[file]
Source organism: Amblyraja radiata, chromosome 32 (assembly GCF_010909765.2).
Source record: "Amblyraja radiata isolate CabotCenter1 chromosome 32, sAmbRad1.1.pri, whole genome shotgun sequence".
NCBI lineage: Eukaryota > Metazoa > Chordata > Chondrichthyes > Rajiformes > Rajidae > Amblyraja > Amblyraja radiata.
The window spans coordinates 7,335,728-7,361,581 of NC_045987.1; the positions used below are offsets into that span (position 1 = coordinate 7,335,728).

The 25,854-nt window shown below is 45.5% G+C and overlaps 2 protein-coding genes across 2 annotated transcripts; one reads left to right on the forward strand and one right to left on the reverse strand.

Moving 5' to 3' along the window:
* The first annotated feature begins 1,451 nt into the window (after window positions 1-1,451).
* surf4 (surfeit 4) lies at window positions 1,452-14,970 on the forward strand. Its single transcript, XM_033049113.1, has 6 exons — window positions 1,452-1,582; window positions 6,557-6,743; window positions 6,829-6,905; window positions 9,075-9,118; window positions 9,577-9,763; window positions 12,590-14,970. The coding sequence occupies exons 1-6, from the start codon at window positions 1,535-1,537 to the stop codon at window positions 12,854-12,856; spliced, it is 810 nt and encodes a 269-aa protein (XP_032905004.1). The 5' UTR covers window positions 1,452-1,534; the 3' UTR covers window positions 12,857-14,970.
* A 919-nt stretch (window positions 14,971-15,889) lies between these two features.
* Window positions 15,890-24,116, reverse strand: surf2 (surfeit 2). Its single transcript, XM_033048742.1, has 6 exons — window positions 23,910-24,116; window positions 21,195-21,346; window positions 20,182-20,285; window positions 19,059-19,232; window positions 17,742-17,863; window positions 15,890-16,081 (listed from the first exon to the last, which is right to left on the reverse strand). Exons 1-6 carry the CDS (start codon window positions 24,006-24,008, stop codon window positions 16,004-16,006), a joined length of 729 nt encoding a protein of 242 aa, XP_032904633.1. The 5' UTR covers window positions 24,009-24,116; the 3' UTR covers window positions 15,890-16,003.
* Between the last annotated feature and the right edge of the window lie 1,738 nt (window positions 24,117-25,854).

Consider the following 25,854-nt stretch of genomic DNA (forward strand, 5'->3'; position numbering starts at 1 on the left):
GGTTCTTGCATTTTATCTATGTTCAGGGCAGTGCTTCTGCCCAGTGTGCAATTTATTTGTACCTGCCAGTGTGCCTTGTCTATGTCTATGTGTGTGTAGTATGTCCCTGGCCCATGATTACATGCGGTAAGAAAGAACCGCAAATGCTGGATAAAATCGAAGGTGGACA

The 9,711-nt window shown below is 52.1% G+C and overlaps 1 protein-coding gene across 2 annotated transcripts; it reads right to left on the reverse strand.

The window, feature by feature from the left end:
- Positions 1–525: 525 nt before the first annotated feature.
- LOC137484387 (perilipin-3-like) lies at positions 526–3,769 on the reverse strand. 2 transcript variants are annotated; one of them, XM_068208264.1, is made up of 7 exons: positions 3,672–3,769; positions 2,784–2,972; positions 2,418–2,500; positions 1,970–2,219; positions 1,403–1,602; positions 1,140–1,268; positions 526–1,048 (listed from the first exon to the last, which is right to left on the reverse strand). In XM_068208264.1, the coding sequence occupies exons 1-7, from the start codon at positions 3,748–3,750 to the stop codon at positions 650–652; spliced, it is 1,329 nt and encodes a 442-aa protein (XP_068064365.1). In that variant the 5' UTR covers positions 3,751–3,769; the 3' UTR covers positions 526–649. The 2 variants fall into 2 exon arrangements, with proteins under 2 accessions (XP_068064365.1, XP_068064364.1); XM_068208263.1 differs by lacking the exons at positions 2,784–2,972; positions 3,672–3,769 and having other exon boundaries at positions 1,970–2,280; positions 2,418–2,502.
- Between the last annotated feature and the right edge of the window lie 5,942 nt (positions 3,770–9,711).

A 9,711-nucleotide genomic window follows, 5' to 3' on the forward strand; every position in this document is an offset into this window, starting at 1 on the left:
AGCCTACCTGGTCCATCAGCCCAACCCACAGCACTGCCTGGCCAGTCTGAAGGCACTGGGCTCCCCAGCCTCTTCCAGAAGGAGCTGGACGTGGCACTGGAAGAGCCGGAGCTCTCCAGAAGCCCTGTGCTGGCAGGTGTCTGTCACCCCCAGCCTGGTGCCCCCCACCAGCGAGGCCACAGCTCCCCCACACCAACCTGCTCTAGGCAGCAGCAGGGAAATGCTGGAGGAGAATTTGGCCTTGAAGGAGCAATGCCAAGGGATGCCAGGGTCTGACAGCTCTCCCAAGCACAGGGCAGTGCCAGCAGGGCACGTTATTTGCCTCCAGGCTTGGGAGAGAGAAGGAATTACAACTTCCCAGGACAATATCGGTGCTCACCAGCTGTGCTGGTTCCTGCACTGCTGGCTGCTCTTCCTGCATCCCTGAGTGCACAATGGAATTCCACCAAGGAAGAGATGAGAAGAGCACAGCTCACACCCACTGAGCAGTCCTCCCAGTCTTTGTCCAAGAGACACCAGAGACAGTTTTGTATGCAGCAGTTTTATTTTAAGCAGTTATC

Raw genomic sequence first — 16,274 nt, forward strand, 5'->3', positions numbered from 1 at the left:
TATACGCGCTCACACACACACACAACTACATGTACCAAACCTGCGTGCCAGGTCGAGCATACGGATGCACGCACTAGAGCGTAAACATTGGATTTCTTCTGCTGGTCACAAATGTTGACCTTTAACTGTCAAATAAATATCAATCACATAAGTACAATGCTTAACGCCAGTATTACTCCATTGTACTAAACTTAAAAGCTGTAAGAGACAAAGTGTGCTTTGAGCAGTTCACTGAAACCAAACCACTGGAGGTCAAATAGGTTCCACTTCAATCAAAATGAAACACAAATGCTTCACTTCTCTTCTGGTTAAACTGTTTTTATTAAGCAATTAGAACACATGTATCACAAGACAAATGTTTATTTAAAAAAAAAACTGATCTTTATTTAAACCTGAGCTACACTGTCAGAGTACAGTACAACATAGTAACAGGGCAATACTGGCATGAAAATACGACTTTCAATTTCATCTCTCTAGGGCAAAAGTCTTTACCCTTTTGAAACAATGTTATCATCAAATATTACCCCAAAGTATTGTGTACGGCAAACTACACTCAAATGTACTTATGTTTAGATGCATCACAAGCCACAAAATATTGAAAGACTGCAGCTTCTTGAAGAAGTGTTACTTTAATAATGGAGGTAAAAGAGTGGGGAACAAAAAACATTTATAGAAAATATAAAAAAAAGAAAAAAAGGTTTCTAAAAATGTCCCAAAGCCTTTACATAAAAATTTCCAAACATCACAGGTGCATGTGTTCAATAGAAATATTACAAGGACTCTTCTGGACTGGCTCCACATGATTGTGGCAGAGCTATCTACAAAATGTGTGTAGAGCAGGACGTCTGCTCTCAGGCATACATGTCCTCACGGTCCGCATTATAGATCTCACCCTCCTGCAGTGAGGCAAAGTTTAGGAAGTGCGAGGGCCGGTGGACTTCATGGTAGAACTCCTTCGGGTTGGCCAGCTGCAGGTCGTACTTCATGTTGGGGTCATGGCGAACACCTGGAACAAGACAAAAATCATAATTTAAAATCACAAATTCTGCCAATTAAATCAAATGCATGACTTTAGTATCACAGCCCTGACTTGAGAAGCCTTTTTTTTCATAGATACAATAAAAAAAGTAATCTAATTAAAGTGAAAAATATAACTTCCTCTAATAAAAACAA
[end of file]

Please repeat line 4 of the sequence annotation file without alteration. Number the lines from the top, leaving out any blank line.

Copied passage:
The window spans coordinates 7,335,728-7,361,581 of NC_045987.1; the positions used below are offsets into that span (position 1 = coordinate 7,335,728).